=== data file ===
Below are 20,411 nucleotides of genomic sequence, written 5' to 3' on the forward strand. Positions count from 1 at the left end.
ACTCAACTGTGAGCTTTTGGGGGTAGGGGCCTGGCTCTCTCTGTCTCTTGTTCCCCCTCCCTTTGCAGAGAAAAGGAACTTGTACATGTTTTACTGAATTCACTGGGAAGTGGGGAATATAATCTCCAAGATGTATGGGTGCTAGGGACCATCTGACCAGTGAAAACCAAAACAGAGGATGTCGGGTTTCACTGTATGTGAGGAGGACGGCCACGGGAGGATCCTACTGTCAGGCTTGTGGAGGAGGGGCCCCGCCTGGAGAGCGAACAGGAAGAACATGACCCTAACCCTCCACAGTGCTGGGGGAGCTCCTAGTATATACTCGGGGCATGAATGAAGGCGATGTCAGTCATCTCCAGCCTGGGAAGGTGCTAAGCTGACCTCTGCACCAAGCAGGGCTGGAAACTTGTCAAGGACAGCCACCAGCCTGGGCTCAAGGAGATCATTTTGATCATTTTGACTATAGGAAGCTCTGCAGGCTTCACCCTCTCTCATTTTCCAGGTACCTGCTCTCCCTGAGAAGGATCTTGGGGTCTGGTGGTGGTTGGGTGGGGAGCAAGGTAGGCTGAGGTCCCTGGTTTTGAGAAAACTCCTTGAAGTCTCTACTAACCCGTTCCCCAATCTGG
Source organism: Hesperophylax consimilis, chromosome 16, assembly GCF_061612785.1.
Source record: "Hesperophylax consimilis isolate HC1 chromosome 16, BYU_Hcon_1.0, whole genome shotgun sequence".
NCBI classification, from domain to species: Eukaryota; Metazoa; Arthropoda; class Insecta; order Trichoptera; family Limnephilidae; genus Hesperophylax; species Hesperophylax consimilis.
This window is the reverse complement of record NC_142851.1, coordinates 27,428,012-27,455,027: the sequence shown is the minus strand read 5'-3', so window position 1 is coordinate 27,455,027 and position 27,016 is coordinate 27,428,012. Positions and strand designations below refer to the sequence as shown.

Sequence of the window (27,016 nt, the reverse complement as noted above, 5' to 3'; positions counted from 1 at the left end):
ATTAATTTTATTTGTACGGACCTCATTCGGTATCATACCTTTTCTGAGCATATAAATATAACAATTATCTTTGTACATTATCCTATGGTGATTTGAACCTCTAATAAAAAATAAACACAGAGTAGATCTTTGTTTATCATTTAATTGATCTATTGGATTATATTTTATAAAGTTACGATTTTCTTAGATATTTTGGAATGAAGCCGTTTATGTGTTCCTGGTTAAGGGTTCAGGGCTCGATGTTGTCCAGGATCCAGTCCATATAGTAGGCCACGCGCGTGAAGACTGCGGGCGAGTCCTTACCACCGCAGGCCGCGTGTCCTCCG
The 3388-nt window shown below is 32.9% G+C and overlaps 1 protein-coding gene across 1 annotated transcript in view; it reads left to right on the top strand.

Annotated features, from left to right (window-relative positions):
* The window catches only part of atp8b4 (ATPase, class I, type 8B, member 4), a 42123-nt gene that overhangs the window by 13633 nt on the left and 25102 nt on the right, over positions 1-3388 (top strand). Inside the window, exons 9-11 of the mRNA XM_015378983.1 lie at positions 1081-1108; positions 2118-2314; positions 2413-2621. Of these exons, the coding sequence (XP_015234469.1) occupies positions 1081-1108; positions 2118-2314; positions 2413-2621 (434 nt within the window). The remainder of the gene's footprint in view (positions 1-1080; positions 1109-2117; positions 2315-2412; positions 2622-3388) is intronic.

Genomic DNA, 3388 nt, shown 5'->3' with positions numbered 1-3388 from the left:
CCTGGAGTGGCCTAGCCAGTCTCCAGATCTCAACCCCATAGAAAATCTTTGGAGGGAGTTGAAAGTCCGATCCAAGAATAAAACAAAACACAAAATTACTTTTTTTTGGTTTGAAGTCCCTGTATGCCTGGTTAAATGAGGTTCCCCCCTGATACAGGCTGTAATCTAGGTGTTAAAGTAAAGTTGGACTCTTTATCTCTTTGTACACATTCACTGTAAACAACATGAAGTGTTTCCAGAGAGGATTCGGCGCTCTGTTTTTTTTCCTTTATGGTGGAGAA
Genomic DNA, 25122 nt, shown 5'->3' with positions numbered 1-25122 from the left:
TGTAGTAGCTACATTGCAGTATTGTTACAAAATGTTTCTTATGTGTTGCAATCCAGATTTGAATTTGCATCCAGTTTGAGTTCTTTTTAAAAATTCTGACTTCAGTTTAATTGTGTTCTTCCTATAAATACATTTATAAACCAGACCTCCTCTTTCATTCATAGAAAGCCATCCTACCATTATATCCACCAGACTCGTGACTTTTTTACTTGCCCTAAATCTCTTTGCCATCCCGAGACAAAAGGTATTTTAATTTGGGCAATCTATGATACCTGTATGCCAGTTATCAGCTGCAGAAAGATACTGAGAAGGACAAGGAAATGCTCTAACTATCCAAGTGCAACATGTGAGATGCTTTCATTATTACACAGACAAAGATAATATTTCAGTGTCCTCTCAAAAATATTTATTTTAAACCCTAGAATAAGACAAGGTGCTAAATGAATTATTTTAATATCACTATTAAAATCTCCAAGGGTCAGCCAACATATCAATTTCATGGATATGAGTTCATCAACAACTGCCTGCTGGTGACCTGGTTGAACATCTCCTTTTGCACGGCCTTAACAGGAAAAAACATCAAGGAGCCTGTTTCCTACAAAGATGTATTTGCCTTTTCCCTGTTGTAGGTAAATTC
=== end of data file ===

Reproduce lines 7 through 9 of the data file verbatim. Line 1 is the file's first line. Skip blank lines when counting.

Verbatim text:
Sequence of the window (27,016 nt, the reverse complement as noted above, 5' to 3'; positions counted from 1 at the left end):
ATTAATTTTATTTGTACGGACCTCATTCGGTATCATACCTTTTCTGAGCATATAAATATAACAATTATCTTTGTACATTATCCTATGGTGATTTGAACCTCTAATAAAAAATAAACACAGAGTAGATCTTTGTTTATCATTTAATTGATCTATTGGATTATATTTTATAAAGTTACGATTTTCTTAGATATTTTGGAATGAAGCCGTTTATGTGTTCCTGGTTAAGGGTTCAGGGCTCGATGTTGTCCAGGATCCAGTCCATATAGTAGGCCACGCGCGTGAAGACTGCGGGCGAGTCCTTACCACCGCAGGCCGCGTGTCCTCCG
The 3388-nt window shown below is 32.9% G+C and overlaps 1 protein-coding gene across 1 annotated transcript in view; it reads left to right on the top strand.